EPA Proposal Would Limit Sewage Plant Pollutants
When the EPA acted last week, some observers said the agency must have been prompted by 2003's dead zone or by the Maryland General Assembly's passage of a "flush tax" that made it a leader for cleaning up sewage plants.
But the EPA has rejected these suggestions.
"We were starting well before the more recent problems with the dead zone," said Robert Koroncai, the EPA's chief of water protection for Maryland, Virginia and the District. "Because of the science, this does not happen overnight."
Over four years, the EPA said, scientists threw out the old standard for judging the right amount of dissolved oxygen in the bay -- set decades ago -- and drew up a map showing what plants and fish in various areas need to live. One scientist called it the bay's "local zoning map."
With these new water-quality standards nearing completion, the EPA issued a draft "permitting approach" July 16.
In torturous and tentative bureaucratic language, it laid out a proposal that could radically alter the state of the bay.
Sewage treatment plants would be held to permits capping their outputs of nitrogen and phosphorus. In many cases, experts say, the standards would require plants to be pushed to the limits of technology.
"It's like having a plain old, regular car. . . . They decided that you need to have a Ferrari or a Maserati," said Lawrence Jaworski, president of the Water Environment Federation, an Alexandria-based trade association that represents water-treatment plants.
The scale of the project is huge: The plants stretch from the Hampton Roads region in Virginia to the town of Campbell in New York's Finger Lakes region. Virginia has calculated that nearly a billion would be spent to improve its plants, and West Virginia has estimated $133 million.
In Maryland, the flush tax -- fees on sewage users -- would help pay for many of the $1.07 billion worth of anticipated improvements. The source of funding is not as clear in other states. Jaworski said he worried that costs would eventually be paid in higher sewage bills.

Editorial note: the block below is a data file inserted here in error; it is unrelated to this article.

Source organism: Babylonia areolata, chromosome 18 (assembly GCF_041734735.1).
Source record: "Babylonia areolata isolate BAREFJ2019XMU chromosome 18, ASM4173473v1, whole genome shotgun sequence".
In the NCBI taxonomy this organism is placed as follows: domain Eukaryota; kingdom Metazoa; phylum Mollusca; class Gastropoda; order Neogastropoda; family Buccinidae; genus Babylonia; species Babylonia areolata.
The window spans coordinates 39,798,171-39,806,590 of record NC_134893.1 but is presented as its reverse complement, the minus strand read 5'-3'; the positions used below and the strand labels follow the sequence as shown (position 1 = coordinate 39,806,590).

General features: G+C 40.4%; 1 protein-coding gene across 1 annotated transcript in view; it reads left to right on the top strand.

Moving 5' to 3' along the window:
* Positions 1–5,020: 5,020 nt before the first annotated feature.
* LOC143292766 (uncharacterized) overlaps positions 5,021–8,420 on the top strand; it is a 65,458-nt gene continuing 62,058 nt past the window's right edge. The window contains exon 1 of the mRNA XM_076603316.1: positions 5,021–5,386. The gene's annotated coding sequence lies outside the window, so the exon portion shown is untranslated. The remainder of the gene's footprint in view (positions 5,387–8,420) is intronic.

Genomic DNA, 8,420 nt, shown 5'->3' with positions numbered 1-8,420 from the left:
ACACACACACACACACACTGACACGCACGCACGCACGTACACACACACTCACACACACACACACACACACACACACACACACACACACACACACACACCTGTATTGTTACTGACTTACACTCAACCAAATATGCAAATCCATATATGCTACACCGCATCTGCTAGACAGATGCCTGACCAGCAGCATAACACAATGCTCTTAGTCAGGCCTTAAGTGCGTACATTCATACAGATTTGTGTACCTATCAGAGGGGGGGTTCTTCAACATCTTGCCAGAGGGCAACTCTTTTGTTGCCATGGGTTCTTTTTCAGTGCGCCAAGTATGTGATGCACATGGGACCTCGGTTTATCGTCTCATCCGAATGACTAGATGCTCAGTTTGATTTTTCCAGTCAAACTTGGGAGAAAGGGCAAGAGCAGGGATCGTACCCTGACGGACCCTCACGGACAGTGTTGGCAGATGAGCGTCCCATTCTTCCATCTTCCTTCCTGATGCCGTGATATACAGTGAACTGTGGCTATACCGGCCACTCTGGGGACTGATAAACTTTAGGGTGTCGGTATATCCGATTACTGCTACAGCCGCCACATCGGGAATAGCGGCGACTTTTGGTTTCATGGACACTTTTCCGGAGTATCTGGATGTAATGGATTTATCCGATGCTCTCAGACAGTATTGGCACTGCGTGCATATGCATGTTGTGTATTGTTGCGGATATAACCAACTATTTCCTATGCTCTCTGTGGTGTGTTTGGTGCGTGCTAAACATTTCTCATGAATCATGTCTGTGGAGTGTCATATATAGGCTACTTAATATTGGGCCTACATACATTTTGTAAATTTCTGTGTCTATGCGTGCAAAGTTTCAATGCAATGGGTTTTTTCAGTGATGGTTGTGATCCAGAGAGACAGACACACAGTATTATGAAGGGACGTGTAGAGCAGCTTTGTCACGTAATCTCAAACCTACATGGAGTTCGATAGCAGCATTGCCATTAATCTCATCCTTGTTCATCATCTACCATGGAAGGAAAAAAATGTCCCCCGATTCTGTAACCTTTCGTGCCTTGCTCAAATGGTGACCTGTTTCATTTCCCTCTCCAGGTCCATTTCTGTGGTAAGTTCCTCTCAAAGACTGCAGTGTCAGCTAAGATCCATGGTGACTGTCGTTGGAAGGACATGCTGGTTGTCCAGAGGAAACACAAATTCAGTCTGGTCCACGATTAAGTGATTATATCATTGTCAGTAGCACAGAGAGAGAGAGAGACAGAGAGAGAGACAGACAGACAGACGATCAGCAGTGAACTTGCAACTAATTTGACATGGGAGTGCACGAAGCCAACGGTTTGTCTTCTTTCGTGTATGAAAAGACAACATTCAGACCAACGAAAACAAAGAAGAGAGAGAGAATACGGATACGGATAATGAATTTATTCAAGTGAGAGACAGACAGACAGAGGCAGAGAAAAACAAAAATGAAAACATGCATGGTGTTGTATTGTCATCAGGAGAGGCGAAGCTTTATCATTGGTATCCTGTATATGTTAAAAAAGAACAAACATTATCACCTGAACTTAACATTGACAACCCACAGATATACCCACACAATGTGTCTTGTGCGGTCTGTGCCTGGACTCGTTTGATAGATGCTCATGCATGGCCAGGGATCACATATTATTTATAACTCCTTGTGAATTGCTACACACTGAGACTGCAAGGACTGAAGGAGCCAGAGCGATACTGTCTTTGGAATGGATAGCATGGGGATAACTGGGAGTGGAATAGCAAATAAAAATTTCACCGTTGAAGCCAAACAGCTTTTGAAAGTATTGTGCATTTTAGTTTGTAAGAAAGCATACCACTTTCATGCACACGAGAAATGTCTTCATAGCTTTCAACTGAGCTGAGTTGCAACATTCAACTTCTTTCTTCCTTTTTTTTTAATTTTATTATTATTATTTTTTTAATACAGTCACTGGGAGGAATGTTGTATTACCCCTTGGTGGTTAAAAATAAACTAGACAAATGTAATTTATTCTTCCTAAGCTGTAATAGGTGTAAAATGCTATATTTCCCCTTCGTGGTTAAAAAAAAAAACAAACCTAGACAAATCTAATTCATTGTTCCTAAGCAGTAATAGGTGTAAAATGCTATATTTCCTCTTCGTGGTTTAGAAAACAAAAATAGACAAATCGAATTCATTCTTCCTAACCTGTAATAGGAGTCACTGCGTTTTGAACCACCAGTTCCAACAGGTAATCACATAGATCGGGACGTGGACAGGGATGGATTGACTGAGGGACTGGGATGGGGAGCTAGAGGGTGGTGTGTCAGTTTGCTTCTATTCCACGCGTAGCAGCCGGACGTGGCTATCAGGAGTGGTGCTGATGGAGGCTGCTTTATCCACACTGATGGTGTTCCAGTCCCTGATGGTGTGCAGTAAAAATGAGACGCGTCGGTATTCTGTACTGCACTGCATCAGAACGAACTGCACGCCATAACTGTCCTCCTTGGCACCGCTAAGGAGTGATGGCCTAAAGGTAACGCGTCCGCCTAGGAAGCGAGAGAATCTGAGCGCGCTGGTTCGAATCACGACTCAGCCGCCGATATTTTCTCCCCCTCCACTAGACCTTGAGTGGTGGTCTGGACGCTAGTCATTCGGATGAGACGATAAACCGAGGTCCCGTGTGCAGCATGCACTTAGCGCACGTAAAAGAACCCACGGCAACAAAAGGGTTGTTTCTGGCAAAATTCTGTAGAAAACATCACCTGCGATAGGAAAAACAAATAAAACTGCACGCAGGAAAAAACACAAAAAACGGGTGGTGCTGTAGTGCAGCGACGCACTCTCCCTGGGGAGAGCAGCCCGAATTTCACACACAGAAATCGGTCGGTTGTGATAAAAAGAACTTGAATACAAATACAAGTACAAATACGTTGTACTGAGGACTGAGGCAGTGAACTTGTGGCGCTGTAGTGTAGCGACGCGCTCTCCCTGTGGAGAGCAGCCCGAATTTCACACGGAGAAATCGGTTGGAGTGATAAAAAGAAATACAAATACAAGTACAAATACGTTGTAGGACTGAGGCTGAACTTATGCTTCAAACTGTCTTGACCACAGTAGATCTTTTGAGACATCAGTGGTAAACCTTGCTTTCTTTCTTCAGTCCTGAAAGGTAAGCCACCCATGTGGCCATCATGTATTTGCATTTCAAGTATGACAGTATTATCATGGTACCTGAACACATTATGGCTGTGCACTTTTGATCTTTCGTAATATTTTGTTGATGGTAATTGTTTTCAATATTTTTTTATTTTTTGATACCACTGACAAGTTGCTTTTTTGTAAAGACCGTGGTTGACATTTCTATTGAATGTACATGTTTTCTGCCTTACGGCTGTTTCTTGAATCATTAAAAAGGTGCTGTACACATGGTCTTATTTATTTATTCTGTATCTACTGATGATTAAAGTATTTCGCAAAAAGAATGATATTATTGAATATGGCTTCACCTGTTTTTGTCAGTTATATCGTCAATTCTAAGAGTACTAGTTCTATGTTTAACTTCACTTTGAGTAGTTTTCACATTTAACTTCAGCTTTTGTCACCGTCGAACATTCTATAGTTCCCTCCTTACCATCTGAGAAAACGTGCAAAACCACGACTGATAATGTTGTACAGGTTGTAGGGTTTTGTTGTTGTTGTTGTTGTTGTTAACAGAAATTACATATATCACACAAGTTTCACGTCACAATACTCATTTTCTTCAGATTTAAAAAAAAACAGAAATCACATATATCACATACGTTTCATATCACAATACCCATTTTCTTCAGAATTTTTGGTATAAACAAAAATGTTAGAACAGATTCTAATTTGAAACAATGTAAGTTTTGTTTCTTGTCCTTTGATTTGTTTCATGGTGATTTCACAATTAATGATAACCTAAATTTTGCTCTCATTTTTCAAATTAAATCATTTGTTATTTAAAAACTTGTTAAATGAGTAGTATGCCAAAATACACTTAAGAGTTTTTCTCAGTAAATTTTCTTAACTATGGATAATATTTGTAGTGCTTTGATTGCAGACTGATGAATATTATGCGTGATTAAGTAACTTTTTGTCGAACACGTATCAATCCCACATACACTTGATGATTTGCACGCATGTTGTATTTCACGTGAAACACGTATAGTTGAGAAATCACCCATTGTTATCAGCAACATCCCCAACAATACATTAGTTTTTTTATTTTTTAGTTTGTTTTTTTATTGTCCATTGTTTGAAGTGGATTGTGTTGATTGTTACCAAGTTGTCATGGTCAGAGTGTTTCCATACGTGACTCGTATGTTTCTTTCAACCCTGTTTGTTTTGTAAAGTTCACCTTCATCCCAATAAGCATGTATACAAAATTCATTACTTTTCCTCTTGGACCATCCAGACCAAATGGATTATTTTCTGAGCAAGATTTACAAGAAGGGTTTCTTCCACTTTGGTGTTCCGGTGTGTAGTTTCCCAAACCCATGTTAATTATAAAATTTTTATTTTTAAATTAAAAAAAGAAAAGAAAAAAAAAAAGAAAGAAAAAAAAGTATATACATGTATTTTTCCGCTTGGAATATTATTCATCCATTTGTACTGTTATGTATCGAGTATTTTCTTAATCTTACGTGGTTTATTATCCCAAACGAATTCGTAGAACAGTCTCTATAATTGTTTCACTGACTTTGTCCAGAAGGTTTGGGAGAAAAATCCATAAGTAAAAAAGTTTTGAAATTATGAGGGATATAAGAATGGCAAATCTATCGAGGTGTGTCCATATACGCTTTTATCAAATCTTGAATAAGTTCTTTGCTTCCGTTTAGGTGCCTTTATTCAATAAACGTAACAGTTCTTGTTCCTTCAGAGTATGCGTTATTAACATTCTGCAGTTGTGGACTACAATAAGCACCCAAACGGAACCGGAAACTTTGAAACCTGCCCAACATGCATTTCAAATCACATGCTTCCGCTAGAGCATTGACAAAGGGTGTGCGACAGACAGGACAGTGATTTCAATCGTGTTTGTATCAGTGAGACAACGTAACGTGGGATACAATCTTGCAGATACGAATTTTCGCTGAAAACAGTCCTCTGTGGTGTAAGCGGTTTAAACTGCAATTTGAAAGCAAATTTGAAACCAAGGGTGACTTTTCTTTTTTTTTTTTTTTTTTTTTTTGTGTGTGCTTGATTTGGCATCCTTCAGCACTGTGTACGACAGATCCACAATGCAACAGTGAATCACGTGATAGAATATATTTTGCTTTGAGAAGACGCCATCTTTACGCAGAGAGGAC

"This is going to come from the ratepayers, you and me," he said.
Plants probably would have several years to make the changes required by the new permits.
Still, as slow as the process could be, scientists say it could make one of the speediest improvements in the plodding history of efforts to "save the bay."
By contrast, the efforts to stop nitrogen and phosphorus pollution by agriculture -- which accounts for about twice the pollution of sewage plants -- will take much longer because they will require changes at thousands of small farms.
Meanwhile, the dead zone has begun to grow again. On Thursday, John Page Williams, a senior naturalist for the bay foundation, stuck monitoring equipment into a 50-foot-deep hole in the Severn River near Annapolis.
Many times of the year, he would find fish at the bottom. But Thursday, they were crowded into the top 15 feet of water because below that there was not enough oxygen.
"Everything's bare down below," he said. "I mean, it's lost habitat."
© 2004 The Washington Post Company